Rare cases of anaphylactic reactions and angioedema have been reported in patients receiving CELEBREX. Patients should seek immediate emergency assistance if they have swelling of the face or throat or have difficulty breathing.
CELEBREX should be avoided in late pregnancy.
NSAIDs, including CELEBREX, should be used with caution in pediatric patients with systemic onset JRA, due to the risk of disseminated intravascular coagulation.
CELEBREX is indicated for the relief of the signs and symptoms of osteoarthritis, rheumatoid arthritis, and ankylosing spondylitis, and for the management of acute pain in adults; the treatment of primary dysmenorrhea; and for relief of the signs and symptoms of juvenile rheumatoid arthritis in patients 2 years and older.
In a randomized, double-blind study of patients undergoing TKA,
CELEBREX helped significantly reduce knee pain, as measured by VAS1Data shown above reflect week 6 snapshot after continuous CELEBREX use for 6 weeks after elective primary TKA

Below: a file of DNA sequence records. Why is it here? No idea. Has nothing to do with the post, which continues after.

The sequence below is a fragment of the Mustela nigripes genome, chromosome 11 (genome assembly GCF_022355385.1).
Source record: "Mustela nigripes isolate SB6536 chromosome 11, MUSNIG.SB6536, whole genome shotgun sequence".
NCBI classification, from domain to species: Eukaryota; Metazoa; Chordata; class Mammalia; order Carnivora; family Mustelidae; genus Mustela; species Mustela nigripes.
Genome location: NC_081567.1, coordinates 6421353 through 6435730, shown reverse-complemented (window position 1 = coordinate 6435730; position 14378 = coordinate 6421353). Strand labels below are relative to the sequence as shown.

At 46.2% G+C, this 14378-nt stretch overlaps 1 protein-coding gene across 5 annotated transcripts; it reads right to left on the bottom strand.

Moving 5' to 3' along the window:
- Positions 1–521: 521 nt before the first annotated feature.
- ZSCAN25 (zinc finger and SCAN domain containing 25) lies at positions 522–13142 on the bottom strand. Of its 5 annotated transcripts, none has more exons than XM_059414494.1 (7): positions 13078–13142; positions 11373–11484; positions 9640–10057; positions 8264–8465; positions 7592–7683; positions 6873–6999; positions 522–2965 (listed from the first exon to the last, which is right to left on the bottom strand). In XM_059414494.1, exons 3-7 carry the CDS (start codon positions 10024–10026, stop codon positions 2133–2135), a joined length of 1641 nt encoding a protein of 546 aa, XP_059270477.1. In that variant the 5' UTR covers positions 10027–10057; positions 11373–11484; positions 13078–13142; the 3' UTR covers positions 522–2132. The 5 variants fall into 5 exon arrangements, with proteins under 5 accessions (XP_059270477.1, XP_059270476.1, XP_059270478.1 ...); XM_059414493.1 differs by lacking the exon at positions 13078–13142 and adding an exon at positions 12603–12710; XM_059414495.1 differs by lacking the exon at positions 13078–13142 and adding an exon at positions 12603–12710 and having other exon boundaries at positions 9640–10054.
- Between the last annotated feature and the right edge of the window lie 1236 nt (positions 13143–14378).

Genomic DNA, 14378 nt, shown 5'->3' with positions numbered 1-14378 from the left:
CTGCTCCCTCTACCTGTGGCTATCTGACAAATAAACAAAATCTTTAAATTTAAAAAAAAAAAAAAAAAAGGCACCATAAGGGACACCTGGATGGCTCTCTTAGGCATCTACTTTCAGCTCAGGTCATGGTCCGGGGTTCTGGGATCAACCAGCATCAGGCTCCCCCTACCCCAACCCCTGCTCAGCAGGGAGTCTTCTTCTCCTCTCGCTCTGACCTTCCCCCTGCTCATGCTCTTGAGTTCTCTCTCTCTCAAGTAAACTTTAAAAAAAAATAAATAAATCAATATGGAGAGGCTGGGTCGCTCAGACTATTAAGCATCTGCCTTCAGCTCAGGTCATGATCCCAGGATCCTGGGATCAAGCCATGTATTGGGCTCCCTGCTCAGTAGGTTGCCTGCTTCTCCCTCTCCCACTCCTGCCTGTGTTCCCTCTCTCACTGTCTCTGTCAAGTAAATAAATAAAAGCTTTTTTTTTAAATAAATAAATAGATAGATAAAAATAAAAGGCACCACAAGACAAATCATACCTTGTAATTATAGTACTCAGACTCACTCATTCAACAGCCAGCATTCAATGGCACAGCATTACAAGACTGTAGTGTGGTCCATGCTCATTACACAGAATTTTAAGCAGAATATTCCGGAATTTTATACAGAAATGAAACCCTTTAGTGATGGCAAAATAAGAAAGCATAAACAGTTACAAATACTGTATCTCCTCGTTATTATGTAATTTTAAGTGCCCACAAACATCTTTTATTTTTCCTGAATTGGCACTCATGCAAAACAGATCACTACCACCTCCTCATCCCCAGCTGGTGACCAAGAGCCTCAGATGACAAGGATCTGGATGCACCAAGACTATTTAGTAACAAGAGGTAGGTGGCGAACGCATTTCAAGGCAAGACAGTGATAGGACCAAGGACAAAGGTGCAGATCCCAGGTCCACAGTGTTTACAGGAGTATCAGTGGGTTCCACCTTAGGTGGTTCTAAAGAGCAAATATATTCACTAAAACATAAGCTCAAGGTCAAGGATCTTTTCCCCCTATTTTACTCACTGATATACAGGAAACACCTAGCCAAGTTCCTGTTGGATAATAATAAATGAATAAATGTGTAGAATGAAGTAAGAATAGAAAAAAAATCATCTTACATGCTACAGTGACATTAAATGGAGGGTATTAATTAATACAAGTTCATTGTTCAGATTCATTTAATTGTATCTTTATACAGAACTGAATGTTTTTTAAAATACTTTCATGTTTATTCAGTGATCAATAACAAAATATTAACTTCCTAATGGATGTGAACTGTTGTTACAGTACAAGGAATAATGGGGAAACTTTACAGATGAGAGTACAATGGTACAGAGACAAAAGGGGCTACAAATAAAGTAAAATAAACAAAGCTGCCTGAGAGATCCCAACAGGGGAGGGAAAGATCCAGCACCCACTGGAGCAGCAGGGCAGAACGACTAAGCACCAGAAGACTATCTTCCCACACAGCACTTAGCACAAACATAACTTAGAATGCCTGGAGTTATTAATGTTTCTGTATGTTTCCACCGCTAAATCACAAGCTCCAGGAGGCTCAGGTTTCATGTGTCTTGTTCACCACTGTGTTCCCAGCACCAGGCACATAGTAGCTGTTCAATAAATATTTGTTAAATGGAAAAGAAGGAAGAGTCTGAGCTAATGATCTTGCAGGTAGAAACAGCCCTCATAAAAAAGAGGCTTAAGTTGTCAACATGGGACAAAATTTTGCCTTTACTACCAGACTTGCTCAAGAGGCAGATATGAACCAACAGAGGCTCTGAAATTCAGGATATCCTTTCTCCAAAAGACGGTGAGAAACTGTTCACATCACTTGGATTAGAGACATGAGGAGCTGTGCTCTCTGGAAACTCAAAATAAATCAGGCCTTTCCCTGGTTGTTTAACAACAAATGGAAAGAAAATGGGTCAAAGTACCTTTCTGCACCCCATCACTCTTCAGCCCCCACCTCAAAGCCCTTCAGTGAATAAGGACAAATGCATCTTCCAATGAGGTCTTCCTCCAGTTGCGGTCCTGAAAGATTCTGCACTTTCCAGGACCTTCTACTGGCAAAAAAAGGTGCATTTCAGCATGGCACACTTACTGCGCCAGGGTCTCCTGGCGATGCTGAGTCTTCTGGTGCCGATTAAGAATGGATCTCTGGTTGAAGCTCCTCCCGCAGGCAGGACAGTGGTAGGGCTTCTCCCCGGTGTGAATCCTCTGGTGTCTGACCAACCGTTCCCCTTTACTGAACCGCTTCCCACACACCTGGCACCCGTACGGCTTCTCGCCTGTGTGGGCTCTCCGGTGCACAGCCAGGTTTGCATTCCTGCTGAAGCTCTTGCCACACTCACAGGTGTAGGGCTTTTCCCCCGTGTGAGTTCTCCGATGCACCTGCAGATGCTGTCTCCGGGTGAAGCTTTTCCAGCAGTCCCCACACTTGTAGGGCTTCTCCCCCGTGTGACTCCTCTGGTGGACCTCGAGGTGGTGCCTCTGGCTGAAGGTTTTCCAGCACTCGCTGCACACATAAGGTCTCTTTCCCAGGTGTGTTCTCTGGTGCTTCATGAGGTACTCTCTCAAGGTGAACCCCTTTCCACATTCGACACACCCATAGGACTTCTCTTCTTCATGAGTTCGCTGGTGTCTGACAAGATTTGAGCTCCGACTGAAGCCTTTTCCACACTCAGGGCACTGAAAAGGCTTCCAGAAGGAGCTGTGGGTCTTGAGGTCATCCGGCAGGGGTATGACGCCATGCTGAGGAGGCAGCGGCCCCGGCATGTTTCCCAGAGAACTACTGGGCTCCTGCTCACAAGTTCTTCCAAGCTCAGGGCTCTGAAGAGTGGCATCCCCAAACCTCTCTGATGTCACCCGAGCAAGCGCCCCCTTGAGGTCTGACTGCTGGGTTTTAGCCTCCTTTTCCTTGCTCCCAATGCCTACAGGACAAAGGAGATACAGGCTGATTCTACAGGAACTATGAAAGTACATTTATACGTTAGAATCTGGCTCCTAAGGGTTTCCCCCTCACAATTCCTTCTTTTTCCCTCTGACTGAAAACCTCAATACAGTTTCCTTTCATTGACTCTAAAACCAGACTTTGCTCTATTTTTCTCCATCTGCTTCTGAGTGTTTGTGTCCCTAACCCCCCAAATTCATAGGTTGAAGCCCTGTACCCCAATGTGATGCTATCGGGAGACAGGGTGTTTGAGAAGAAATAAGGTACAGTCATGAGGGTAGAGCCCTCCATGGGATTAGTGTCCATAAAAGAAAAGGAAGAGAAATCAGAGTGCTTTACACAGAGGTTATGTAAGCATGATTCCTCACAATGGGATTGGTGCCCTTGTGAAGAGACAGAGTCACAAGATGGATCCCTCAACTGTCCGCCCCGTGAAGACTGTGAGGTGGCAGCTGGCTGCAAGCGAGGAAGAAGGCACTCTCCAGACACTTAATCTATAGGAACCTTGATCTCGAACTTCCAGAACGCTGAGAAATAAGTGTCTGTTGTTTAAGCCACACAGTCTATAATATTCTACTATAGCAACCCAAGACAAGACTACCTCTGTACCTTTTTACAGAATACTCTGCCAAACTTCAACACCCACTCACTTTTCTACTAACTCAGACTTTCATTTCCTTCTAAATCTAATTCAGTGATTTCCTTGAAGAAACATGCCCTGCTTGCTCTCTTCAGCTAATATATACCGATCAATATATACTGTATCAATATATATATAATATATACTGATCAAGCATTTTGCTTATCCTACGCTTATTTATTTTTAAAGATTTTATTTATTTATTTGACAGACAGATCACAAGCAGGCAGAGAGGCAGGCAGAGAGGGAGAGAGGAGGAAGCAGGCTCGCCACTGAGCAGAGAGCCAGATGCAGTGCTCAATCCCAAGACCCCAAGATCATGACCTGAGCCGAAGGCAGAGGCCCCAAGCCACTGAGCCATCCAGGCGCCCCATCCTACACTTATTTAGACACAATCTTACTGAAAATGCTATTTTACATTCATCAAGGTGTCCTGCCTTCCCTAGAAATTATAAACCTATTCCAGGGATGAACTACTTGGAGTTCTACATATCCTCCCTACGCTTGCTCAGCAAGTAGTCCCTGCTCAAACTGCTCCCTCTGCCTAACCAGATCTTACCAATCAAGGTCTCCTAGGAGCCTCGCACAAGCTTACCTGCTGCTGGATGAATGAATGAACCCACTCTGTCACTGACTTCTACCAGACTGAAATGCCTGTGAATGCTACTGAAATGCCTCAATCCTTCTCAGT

In a prospective, randomized study in patients undergoing arthroscopic meniscectomy,
CELEBREX helped significantly reduce postsurgical knee pain at 90° flexion2,3
See data about CELEBREX and the Oxford Knee Score, an overall measure of knee pain and function
In the same study,
CELEBREX helped improve Oxford Knee Score,* an overall measure of pain and function, at week 61,2
In a prospective, randomized study in patients with ankle sprain,
CELEBREX offered acute pain relief comparable to the maximum therapeutic dose of Rx ibuprofen in patients with ankle sprain4